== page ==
Hope is an expectation. To have hope is to look forward to some change that somehow improves our lives. And that expectant desire for improvement is universal. We all hope for something, and without hope, things can get dire.
The Book of Proverbs tells us that “hope deferred makes the heart sick” (Proverbs 13:12). It’s hope that keeps us moving forward and striving toward something meaningful and significant in our lives.
My hope is built on nothing less. Than Jesus’ blood and righteousness. I dare not trust the sweetest frame, but wholly lean on Jesus’ name. On Christ the solid rock I stand. All other ground is sinking sand.
Since all people have aspirations and expectations, it’s easy for Christians to misplace our hope. And we soon discover that our hope was built on the same things that everyone builds their hopes on. When our lives should be like the old hymn:
“For everything that was written in the past was written to teach us, so that through the endurance taught in the Scriptures and the encouragement they provide we might have hope” (Romans 15:4).
The human heart runs on hope. When things are trying and difficult, we need something to anticipate. We need something to pursue and prepare for. Unfortunately, we so easily place our hope in things that never materialize or never meet our expectations.
Hope is about expectation. You don’t look forward to things you already possess. Hope requires that we look forward to something and move toward that thing with the assurance that we will eventually acquire it.
In cultures with consumption-based economies, it’s easy to assume that our lives will improve when we earn a little more money or acquire certain things. But the truth is that when that’s where our hope is, it’s never enough. We always long for more and believe that true happiness is only a deposit away.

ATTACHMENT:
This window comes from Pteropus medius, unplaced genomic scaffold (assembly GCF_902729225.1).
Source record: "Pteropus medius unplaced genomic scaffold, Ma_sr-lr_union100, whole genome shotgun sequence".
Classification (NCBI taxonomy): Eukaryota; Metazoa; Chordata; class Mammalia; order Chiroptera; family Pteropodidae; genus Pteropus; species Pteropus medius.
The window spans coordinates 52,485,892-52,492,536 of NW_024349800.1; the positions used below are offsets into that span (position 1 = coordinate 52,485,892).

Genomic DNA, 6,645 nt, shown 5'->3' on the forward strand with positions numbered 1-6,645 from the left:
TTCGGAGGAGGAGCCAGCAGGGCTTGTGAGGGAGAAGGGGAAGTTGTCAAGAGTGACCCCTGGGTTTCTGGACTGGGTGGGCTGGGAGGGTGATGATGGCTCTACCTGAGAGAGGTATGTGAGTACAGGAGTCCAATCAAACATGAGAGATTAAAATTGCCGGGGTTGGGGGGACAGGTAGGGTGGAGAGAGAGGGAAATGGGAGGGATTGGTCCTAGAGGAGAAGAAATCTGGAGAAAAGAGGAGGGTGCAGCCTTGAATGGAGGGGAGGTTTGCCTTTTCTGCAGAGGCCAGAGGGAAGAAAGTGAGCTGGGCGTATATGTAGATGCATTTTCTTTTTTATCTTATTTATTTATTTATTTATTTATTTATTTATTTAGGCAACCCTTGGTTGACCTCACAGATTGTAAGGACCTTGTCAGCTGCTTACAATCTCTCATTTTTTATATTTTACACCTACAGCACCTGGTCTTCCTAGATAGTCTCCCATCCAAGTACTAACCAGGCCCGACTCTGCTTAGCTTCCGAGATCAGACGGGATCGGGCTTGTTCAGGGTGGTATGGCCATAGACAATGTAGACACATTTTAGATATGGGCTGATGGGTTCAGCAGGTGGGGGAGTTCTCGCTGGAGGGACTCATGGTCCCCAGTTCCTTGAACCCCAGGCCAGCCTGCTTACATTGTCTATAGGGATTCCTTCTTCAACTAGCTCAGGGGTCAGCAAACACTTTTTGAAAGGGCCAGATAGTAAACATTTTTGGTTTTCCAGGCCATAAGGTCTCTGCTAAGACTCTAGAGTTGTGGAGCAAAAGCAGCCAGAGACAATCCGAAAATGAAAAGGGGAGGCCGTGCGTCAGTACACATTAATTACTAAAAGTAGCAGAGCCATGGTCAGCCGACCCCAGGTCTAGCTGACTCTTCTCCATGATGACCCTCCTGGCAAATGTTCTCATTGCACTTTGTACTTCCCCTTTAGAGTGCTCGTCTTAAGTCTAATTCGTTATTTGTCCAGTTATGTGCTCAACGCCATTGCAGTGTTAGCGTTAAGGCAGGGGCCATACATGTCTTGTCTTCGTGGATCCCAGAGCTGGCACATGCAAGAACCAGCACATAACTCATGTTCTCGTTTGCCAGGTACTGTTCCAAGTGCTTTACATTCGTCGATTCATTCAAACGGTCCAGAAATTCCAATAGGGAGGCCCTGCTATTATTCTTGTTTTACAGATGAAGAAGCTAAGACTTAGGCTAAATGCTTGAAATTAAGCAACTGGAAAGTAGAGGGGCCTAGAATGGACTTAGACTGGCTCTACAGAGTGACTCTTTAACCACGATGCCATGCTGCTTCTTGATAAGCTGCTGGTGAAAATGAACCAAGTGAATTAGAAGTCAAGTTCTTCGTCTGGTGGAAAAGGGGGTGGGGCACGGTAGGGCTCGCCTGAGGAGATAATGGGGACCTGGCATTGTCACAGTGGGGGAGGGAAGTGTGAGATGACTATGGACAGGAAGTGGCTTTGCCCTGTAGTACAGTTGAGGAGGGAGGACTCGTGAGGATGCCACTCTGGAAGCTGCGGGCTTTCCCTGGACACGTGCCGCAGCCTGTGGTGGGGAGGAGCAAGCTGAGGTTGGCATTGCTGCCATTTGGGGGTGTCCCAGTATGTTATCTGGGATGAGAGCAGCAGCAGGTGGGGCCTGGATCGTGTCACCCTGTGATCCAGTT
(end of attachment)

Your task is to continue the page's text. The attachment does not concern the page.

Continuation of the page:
Paul warns of this when writing to Timothy:
“Command those who are rich in this present world not to be arrogant nor to put their hope in wealth, which is so uncertain, but to put their hope in God, who richly provides us with everything for our enjoyment. Command them to do good, to be rich in good deeds, and to be generous and willing to share. In this way they will lay up treasure for themselves as a firm foundation for the coming age, so that they may take hold of the life that is truly life” (1 Timothy 6:17–19).
When our hope is in our material possessions, we cling to them. We put our trust in them to make us happy. But, while things can give some happiness, it is a fleeting happiness that will soon be gone leaving us feeling empty and without hope. When we put our hope in Jesus, we are putting our hope in the only thing that can truly make us happy. The only thing that can give that internal peace and joy where true happiness resides.
When we realize how much Jesus loves each one of us, it is easy to trust Him, knowing He only wants the very best for us. His love for us is so far more than we can even comprehend with our meager earthly minds.
He knows each of us personally. “Before I formed you in the womb I knew you, before you were born I set you apart” (Jeremiah 1:5).
He loves each of us, just as we are. No matter who we are. No matter what we have done. None of us will ever deserve God’s love, but He loves us enough to die for us, and all He wants is for us to love Him back. “But God demonstrates his own love for us in this: While we were still sinners, Christ died for us” (Romans 5:8).
He has plans for our hope and future. “For I know the plans I have for you,” declares the Lord, “plans to prosper you and not to harm you, plans to give you hope and a future” (Jeremiah 29:11).
When we put our hope in the Lord, our spirit will ascend. “but those who hope in the LORD will renew their strength. They will soar on wings like eagles; they will run and not grow weary, they will walk and not be faint” (Isaiah 40:31).
When we trust Jesus with our lives and our future, we can then focus our attention on what really matters. We can make a difference in the Kingdom of God, rather than waste our efforts on things that have no lasting meaning. We can make a difference in the people around us that will have eternal consequences. We will be leaving a lasting legacy that will exist for all eternity.
“So we fix our eyes not on what is seen, but on what is unseen, since what is seen is temporary, but what is unseen is eternal” (2 Corinthians 4:18).
Hope is vital, but only faith in Christ makes that hope attainable and fills our heart’s longing.